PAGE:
Sunday, February 14, 2016

The Presentation, Diagnosis, and Treatment of Sexually Transmitted Infections

The reported incidence of sexually transmitted infections (STIs) in Germany is rising. For example, the number of new reported cases of syphilis rose from 3034 in 2010 to 4410 in 2012.

This review is based on pertinent articles retrieved by a selective search in MEDLINE, and on guidelines and systematic reviews from Germany and abroad.

We discuss sexually transmitted infections presenting with genital, anal, perianal, or oral ulcers, urethritis, cervicitis, urethral or vaginal discharge, or genital warts. We also discuss sexually transmitted infection with HIV and the hepatitis C virus (HCV). Acquired sexually transmitted infections elevate the risk of transmission of other sexually transmitted infections; thus, patients presenting for the diagnosis or treatment of any kind of sexually transmitted infection should be evaluated for others as well. For most of these diseases, treatment of the patient’s sexual partner(s) is indicated. Diagnostic nucleic acid amplification techniques are over 90% sensitive and specific and are generally the best way to detect the responsible pathogen. Factors impeding effective treatment include antibiotic resistance (an increasing problem) and the late diagnosis of HIV and HCV infections.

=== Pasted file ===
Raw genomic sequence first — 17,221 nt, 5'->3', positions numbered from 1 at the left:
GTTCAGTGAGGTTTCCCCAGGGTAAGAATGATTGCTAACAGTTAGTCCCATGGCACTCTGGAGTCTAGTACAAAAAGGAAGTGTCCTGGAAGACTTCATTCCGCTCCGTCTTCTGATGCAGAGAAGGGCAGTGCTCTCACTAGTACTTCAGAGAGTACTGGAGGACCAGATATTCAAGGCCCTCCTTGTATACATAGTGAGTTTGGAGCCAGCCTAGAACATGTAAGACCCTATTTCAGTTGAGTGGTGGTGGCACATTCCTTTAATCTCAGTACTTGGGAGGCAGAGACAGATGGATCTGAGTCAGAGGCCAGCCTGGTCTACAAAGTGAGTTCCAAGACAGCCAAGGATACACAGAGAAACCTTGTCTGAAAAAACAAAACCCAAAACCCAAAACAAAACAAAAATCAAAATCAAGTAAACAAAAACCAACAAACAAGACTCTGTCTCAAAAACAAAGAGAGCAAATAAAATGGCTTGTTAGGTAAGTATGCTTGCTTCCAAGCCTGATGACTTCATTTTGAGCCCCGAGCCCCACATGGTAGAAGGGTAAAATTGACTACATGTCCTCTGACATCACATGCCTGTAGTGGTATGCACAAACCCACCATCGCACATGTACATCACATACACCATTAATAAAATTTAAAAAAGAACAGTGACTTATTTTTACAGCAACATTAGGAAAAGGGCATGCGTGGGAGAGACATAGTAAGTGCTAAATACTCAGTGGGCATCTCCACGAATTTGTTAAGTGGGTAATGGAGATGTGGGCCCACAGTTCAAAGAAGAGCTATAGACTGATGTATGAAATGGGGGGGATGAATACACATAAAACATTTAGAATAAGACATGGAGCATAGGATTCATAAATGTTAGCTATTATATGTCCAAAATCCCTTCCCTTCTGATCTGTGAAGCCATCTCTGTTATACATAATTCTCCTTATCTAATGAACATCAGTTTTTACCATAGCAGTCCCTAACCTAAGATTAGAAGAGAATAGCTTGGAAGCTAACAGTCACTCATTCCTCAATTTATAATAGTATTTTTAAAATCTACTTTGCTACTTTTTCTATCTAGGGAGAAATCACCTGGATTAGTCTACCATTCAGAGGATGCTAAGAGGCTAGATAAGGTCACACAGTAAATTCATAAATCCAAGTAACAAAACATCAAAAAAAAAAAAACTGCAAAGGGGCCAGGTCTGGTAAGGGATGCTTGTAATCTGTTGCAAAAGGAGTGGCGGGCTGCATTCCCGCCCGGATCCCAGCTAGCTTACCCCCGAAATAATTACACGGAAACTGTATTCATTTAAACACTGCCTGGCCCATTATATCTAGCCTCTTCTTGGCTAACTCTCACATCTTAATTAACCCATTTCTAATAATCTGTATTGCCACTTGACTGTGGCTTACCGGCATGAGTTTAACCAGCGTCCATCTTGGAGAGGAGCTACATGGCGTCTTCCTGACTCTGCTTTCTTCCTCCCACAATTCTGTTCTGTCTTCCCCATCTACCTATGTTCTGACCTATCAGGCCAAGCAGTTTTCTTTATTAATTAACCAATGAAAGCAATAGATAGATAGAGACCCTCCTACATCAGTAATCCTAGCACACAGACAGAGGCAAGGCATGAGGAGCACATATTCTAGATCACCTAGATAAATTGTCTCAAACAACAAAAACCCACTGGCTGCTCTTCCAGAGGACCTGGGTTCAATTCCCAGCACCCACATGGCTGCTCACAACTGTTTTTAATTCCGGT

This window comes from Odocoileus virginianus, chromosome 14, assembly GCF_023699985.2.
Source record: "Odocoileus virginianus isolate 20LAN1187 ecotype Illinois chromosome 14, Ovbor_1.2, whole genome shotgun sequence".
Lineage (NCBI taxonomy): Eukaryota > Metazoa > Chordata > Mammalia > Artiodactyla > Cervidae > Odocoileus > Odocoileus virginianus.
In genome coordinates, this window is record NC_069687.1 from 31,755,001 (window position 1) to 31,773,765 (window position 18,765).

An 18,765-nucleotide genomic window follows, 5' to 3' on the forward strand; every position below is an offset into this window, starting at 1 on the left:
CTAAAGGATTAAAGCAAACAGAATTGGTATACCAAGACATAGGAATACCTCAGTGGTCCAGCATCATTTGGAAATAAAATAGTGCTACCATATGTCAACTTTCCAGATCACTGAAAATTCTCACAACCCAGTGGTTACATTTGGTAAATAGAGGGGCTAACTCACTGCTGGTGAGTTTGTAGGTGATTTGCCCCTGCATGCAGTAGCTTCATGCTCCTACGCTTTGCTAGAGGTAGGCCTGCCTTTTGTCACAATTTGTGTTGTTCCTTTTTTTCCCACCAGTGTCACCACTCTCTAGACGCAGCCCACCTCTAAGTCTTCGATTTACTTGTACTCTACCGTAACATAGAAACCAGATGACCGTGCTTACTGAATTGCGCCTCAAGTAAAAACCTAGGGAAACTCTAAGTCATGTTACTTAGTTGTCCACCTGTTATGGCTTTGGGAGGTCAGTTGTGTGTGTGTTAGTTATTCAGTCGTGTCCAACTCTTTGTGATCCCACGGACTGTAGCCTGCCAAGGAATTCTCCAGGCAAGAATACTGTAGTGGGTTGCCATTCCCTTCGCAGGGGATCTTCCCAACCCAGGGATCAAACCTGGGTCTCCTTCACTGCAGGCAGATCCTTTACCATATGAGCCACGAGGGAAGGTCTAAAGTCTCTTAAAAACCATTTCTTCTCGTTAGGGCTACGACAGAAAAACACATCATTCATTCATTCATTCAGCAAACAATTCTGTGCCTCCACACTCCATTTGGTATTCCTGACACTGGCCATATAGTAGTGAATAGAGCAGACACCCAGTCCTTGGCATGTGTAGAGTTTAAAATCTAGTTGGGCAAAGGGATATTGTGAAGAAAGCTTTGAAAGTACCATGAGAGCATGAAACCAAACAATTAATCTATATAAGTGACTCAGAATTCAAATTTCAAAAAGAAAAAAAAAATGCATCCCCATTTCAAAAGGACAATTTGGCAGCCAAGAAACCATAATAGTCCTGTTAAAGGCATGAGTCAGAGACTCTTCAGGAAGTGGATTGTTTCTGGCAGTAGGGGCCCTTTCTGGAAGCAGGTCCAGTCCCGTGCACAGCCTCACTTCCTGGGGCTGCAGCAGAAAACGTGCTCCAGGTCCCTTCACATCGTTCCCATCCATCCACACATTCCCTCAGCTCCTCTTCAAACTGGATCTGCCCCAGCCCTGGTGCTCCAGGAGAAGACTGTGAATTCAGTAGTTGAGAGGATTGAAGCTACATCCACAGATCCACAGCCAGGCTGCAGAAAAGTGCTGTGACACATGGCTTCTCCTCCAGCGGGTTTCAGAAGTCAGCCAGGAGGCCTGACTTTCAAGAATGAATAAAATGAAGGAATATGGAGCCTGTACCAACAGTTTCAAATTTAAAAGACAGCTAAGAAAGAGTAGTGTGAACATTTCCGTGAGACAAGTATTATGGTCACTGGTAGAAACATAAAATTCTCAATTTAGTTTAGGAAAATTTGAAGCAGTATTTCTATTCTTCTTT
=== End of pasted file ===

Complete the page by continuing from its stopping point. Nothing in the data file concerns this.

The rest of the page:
Sexually transmitted infections are common around the world, and any such infection increases the patient’s risk of contracting other types of sexually transmitted infection. Molecular genetic diagnostic techniques should be made widely available.

Below:  Primary infection and secondary stage of syphilis: ulcus durum on the upper lip; maculopapular facial rash

Below:  Acute herpes simplex virus infection in the area of the mons pubis

Full article at:

By:  Florian M.E. Wagenlehner, Prof. Dr. med.,*,1 Norbert H. Brockmeyer, Prof. Dr. med.,2 Thomas Discher, Dr. med.,3Klaus Friese, Prof. Dr. med.,4 and Thomas A. Wichelhaus, Prof. Dr. med.5
1Department of Urology, Pediatric Urology and Andrology, Medical Faculty of the Justus Liebig University Giessen
2Department of Dermatology, Venerology and Allergology, St. Josef-Hospital of the Medical Faculty, Ruhr-University Bochum
3Medizinische Klinik und Poliklinik II, Justus-Liebig-Universität, Giessen
4Department of Obstetrics and Gynecology of the Ludwig-Maximilians-Universität München
5Institute for Medical Microbiology and Infection Control, Goethe University Frankfurt am Main
*Klinik und Poliklinik für Urologie, Kinderurologie und Andrologie, Universitätsklinikum Giessen und Marburg GmbH, Standort Giessen, Justus-Liebig-Universität Giessen, Rudolf-Buchheim-Str. 7, 35385 Giessen, Germany,  moc.loa@renhelnegaW
Dtsch Arztebl Int. 2016 Jan; 113(1-2): 11–22. Published online 2016 Jan 11. doi:  10.3238/arztebl.2016.0011

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